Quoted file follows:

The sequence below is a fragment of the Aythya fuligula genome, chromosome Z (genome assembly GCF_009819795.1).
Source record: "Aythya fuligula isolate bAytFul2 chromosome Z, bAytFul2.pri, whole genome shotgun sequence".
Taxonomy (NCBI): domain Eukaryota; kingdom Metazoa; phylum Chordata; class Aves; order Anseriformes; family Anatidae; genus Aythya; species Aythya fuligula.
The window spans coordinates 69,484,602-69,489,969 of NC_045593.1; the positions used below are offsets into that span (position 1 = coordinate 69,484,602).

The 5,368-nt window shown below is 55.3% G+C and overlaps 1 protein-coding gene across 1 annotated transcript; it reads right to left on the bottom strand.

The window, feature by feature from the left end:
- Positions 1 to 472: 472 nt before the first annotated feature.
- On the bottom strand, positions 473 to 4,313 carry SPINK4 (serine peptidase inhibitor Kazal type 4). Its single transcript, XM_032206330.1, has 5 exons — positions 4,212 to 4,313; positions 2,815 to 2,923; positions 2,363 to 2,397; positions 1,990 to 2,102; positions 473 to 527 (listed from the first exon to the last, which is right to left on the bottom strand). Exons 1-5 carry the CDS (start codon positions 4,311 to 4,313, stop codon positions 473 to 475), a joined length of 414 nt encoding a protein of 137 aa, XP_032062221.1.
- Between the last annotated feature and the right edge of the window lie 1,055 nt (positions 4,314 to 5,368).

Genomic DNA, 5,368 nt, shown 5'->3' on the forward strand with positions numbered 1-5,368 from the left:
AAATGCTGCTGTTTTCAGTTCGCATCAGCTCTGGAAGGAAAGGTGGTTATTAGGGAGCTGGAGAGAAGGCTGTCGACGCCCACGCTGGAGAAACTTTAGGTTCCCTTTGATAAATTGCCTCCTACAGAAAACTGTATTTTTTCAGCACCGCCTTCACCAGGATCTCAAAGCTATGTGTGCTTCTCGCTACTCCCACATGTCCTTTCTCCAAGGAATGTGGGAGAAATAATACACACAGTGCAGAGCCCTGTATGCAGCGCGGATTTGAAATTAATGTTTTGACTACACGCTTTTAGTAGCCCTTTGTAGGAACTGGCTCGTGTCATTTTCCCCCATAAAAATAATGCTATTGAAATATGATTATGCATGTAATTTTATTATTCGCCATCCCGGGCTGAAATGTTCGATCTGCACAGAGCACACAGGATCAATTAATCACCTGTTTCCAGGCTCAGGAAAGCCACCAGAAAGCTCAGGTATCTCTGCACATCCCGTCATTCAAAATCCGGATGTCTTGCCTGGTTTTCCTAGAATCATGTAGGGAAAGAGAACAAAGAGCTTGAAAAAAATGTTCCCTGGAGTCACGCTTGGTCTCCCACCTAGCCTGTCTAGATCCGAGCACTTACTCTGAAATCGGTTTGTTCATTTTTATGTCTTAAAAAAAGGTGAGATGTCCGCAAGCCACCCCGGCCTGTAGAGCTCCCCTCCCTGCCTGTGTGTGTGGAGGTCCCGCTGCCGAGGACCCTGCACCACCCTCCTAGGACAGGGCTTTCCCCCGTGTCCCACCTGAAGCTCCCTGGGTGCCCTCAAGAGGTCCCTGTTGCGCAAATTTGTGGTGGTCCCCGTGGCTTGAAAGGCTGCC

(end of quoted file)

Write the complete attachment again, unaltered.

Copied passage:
The sequence below is a fragment of the Aythya fuligula genome, chromosome Z (genome assembly GCF_009819795.1).
Source record: "Aythya fuligula isolate bAytFul2 chromosome Z, bAytFul2.pri, whole genome shotgun sequence".
Taxonomy (NCBI): domain Eukaryota; kingdom Metazoa; phylum Chordata; class Aves; order Anseriformes; family Anatidae; genus Aythya; species Aythya fuligula.
The window spans coordinates 69,484,602-69,489,969 of NC_045593.1; the positions used below are offsets into that span (position 1 = coordinate 69,484,602).

The 5,368-nt window shown below is 55.3% G+C and overlaps 1 protein-coding gene across 1 annotated transcript; it reads right to left on the bottom strand.

The window, feature by feature from the left end:
- Positions 1 to 472: 472 nt before the first annotated feature.
- On the bottom strand, positions 473 to 4,313 carry SPINK4 (serine peptidase inhibitor Kazal type 4). Its single transcript, XM_032206330.1, has 5 exons — positions 4,212 to 4,313; positions 2,815 to 2,923; positions 2,363 to 2,397; positions 1,990 to 2,102; positions 473 to 527 (listed from the first exon to the last, which is right to left on the bottom strand). Exons 1-5 carry the CDS (start codon positions 4,311 to 4,313, stop codon positions 473 to 475), a joined length of 414 nt encoding a protein of 137 aa, XP_032062221.1.
- Between the last annotated feature and the right edge of the window lie 1,055 nt (positions 4,314 to 5,368).

Genomic DNA, 5,368 nt, shown 5'->3' on the forward strand with positions numbered 1-5,368 from the left:
AAATGCTGCTGTTTTCAGTTCGCATCAGCTCTGGAAGGAAAGGTGGTTATTAGGGAGCTGGAGAGAAGGCTGTCGACGCCCACGCTGGAGAAACTTTAGGTTCCCTTTGATAAATTGCCTCCTACAGAAAACTGTATTTTTTCAGCACCGCCTTCACCAGGATCTCAAAGCTATGTGTGCTTCTCGCTACTCCCACATGTCCTTTCTCCAAGGAATGTGGGAGAAATAATACACACAGTGCAGAGCCCTGTATGCAGCGCGGATTTGAAATTAATGTTTTGACTACACGCTTTTAGTAGCCCTTTGTAGGAACTGGCTCGTGTCATTTTCCCCCATAAAAATAATGCTATTGAAATATGATTATGCATGTAATTTTATTATTCGCCATCCCGGGCTGAAATGTTCGATCTGCACAGAGCACACAGGATCAATTAATCACCTGTTTCCAGGCTCAGGAAAGCCACCAGAAAGCTCAGGTATCTCTGCACATCCCGTCATTCAAAATCCGGATGTCTTGCCTGGTTTTCCTAGAATCATGTAGGGAAAGAGAACAAAGAGCTTGAAAAAAATGTTCCCTGGAGTCACGCTTGGTCTCCCACCTAGCCTGTCTAGATCCGAGCACTTACTCTGAAATCGGTTTGTTCATTTTTATGTCTTAAAAAAAGGTGAGATGTCCGCAAGCCACCCCGGCCTGTAGAGCTCCCCTCCCTGCCTGTGTGTGTGGAGGTCCCGCTGCCGAGGACCCTGCACCACCCTCCTAGGACAGGGCTTTCCCCCGTGTCCCACCTGAAGCTCCCTGGGTGCCCTCAAGAGGTCCCTGTTGCGCAAATTTGTGGTGGTCCCCGTGGCTTGAAAGGCTGCC